Exploring the Role of Assistive Technologist within a Special Education Setting

Research output: Chapter in Book/Report/Conference proceedingConference contribution

Abstract

Background: High tech augmentative and alternative communication (AAC) aids remain underutilised and frequently abandoned within special education (SE) schools. Yet there is compelling evidence of both the benefits of early intervention and of the significant contribution these technologies can make towards improving outcomes for emerging communicators with communication disabilities. This study builds upon earlier ethnographic research that identified the crossdisciplinary role of the Assistive Technologist (ATist) as a solution to issues of technical support for pedagogy and co-ordination encountered in the field – a trained professional who might mitigate some of the problems described above by innovating novel solutions, boosting evidence-based practice, and enhancing cooperation between practitioners within the classroom environment. To date there had been no formal attempt to understand or define the ATist role in the SE classroom and this study’s primary aim was to explore the role as a precursor towards developing a definitive framework.

Method: Approval was granted from the University Ethics Committee and an ethnographic study was undertaken in a SE school, with the principle investigator (PI) – an experienced AAC practitioner – embedded for five months within a class of primary school age children identified as having profound and multiple learning disabilities (PMLD). An exploratory mixed methods approach was adopted: A qualitative case study (exploratory single-subject design); supplemented by end of study semi-structured interviews with adult stakeholder participants and allied health professionals (n = 6) comprising teachers, speech language therapists, classroom assistants and one parent/carer. During the study, the PI worked as part of the team, adopting the role of the ATist, and acting responsively as a mediator between the teacher, focal AAC user and their assistive technology device. Content analysis was then undertaken of the collected data (field notes, transcripts).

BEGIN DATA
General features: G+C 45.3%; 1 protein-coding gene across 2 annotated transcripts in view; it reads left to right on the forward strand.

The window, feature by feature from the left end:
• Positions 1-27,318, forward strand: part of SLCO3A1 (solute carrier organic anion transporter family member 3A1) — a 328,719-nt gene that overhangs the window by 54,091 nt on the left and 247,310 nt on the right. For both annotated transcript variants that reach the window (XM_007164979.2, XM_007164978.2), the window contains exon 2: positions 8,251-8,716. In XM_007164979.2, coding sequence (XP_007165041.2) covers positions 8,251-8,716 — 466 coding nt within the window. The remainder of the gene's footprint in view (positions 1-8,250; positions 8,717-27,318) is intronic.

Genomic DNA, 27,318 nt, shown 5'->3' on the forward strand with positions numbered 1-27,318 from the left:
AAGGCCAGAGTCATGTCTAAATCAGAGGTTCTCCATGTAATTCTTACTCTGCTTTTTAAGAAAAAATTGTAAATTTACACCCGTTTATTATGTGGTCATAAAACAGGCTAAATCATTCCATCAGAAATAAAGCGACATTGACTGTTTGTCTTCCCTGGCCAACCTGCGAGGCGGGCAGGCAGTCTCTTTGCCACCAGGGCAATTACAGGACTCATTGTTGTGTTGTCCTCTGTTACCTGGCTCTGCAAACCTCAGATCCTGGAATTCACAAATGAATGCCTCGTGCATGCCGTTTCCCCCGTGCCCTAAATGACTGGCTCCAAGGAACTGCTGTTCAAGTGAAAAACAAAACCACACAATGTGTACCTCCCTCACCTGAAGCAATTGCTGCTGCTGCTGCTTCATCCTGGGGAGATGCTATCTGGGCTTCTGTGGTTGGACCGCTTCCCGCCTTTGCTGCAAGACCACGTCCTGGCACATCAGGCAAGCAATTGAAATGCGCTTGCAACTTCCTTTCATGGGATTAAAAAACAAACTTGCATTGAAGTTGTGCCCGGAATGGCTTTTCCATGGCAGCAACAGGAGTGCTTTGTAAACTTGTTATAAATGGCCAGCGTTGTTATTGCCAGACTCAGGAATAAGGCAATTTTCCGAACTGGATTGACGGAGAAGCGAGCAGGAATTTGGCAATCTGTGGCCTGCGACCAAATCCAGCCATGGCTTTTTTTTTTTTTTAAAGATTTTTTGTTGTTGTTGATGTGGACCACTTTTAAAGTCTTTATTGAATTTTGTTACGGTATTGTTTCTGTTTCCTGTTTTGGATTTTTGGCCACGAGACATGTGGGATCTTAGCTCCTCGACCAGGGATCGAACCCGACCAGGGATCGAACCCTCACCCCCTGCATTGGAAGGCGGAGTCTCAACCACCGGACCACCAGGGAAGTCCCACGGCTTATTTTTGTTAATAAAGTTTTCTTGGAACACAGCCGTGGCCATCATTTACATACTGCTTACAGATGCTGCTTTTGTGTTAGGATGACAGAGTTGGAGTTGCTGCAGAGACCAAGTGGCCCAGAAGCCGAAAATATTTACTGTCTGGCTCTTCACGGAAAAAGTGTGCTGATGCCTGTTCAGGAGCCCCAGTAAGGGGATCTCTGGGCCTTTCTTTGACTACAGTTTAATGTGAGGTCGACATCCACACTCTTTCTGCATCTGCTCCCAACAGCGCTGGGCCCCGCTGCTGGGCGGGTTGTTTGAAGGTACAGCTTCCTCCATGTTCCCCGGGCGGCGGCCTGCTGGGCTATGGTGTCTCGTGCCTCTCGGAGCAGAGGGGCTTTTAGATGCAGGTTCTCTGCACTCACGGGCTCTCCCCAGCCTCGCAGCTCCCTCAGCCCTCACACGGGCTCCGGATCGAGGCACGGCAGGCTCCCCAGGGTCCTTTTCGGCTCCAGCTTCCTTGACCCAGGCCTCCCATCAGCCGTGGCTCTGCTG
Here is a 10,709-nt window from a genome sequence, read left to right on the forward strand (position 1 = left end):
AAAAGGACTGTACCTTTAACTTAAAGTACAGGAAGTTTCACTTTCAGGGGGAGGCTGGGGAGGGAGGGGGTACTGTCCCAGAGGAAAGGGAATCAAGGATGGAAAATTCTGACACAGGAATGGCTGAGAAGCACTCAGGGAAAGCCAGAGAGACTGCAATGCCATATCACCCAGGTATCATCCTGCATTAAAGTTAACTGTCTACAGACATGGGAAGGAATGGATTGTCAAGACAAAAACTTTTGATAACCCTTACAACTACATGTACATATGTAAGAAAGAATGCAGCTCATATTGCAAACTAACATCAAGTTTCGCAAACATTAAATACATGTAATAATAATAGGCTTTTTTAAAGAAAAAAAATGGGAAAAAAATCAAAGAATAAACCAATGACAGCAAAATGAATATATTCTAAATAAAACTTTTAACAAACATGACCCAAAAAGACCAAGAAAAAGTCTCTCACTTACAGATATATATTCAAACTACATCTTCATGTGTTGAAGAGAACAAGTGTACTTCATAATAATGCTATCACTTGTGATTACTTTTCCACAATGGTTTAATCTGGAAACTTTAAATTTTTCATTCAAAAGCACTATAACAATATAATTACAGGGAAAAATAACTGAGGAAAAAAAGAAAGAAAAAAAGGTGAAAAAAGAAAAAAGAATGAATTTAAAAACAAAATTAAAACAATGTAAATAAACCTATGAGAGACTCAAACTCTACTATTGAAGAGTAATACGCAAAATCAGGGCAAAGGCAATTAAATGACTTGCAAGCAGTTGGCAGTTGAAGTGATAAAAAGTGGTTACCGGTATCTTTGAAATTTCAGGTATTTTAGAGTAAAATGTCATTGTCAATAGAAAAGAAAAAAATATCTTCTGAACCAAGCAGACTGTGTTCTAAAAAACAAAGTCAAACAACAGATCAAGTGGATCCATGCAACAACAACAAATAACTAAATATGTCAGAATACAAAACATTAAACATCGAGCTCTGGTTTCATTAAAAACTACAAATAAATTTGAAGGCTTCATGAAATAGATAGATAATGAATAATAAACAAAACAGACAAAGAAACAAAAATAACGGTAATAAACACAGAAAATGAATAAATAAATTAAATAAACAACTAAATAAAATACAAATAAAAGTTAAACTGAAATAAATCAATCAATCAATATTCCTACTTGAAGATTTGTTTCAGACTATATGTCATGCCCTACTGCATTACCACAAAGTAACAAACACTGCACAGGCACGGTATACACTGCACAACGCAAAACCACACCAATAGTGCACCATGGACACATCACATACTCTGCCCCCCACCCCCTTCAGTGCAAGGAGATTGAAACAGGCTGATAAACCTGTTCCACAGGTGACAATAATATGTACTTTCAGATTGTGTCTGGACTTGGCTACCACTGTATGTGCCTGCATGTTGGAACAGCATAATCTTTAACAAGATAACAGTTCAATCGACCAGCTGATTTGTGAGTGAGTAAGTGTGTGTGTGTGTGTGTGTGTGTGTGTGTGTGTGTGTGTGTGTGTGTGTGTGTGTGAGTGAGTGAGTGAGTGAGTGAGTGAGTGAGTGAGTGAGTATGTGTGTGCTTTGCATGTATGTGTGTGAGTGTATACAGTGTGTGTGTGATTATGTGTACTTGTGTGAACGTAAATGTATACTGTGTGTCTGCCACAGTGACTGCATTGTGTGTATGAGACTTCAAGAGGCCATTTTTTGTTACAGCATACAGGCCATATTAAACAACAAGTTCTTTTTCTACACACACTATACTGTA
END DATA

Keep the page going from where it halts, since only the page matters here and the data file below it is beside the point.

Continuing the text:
Key results: The embedded approach facilitated familiarisation and relationship building. Data yielded support for insights attained in the earlier study, and – importantly – key empirical evidence was acquired, documenting the positive influence of the ATist role as a significant protagonist in coordinating, supporting and meeting pedagogical goals for high tech AAC users. These results represent a major contribution toward the framework currently under development – a definitive description of the ATist’s role within a SE context.

Conclusion: The presence of an ATist enabled dynamic personalisation (eg. programming novel vocabulary “just in time”) of the focal user’s AAC device, which – coupled with frequent, contextual aided language stimulation – created a richer and more responsive learning environment for the focal participant, and concomitantly for staff and for other children in the classroom. The ATist also supported educators in developing tailored online learning activities, and addressing technical issues as and when they arose – both minimising disruption, and supporting a more holistic learning experience for the pupils. For future work, it is intended to complete and evaluate the nascent framework defining the ATist’s role in a forthcoming study by eliciting feedback from subject matter experts.
Original languageEnglish
Title of host publicationAAATE 2019 Conference
Subtitle of host publicationGlobal Challenges in Assistive Technology: Research, Policy & Practice
EditorsLorenzo Desideri, Luc de Witte, Rabih Chattat, Evert-Jan Hoogerwerf
Place of PublicationHolland
PublisherIOS Press
Pages48-49
Number of pages1
Volume31
EditionSupp 1
ISBN (Electronic)1878-643X
ISBN (Print)1878-643X, 1055-4181
Publication statusPublished - 27 Aug 2019
EventAAATE 2019 Conference: Global Challenges in Assistive Technology: Research, Policy & Practice - University of Bologna, Bologna, Italy
Duration: 27 Aug 201930 Aug 2019
Conference number: 15
https://aaate2019.eu/

Conference

ConferenceAAATE 2019 Conference
Abbreviated titleAAATE 2019
CountryItaly
CityBologna
Period27/08/1930/08/19
Internet address

Fingerprint

special education